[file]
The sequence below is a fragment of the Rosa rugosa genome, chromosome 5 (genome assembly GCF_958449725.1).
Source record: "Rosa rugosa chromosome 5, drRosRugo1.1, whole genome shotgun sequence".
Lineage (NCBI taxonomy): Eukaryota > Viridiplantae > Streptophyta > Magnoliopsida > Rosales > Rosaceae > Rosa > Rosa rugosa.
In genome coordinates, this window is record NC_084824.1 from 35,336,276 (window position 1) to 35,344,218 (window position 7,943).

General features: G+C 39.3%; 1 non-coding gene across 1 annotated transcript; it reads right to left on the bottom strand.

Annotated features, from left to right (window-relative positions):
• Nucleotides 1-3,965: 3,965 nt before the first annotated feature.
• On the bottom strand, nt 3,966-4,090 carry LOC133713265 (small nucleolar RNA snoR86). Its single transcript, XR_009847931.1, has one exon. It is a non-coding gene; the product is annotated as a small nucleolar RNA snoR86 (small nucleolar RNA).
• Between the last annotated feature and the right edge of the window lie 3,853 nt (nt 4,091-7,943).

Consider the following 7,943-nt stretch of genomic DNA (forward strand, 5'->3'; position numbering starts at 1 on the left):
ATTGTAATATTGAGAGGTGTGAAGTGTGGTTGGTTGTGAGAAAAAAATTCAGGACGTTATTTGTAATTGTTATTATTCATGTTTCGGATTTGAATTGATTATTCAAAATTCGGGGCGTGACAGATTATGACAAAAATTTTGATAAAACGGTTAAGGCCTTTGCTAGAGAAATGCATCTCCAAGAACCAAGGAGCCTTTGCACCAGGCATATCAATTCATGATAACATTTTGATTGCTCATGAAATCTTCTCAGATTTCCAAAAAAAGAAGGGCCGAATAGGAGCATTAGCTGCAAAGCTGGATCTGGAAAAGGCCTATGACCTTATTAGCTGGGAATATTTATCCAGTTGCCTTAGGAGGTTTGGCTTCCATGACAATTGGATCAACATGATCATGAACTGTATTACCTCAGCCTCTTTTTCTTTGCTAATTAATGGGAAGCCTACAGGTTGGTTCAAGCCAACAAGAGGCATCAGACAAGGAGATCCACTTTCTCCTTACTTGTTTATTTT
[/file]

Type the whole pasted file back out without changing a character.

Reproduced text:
The sequence below is a fragment of the Rosa rugosa genome, chromosome 5 (genome assembly GCF_958449725.1).
Source record: "Rosa rugosa chromosome 5, drRosRugo1.1, whole genome shotgun sequence".
Lineage (NCBI taxonomy): Eukaryota > Viridiplantae > Streptophyta > Magnoliopsida > Rosales > Rosaceae > Rosa > Rosa rugosa.
In genome coordinates, this window is record NC_084824.1 from 35,336,276 (window position 1) to 35,344,218 (window position 7,943).

General features: G+C 39.3%; 1 non-coding gene across 1 annotated transcript; it reads right to left on the bottom strand.

Annotated features, from left to right (window-relative positions):
• Nucleotides 1-3,965: 3,965 nt before the first annotated feature.
• On the bottom strand, nt 3,966-4,090 carry LOC133713265 (small nucleolar RNA snoR86). Its single transcript, XR_009847931.1, has one exon. It is a non-coding gene; the product is annotated as a small nucleolar RNA snoR86 (small nucleolar RNA).
• Between the last annotated feature and the right edge of the window lie 3,853 nt (nt 4,091-7,943).

Consider the following 7,943-nt stretch of genomic DNA (forward strand, 5'->3'; position numbering starts at 1 on the left):
ATTGTAATATTGAGAGGTGTGAAGTGTGGTTGGTTGTGAGAAAAAAATTCAGGACGTTATTTGTAATTGTTATTATTCATGTTTCGGATTTGAATTGATTATTCAAAATTCGGGGCGTGACAGATTATGACAAAAATTTTGATAAAACGGTTAAGGCCTTTGCTAGAGAAATGCATCTCCAAGAACCAAGGAGCCTTTGCACCAGGCATATCAATTCATGATAACATTTTGATTGCTCATGAAATCTTCTCAGATTTCCAAAAAAAGAAGGGCCGAATAGGAGCATTAGCTGCAAAGCTGGATCTGGAAAAGGCCTATGACCTTATTAGCTGGGAATATTTATCCAGTTGCCTTAGGAGGTTTGGCTTCCATGACAATTGGATCAACATGATCATGAACTGTATTACCTCAGCCTCTTTTTCTTTGCTAATTAATGGGAAGCCTACAGGTTGGTTCAAGCCAACAAGAGGCATCAGACAAGGAGATCCACTTTCTCCTTACTTGTTTATTTT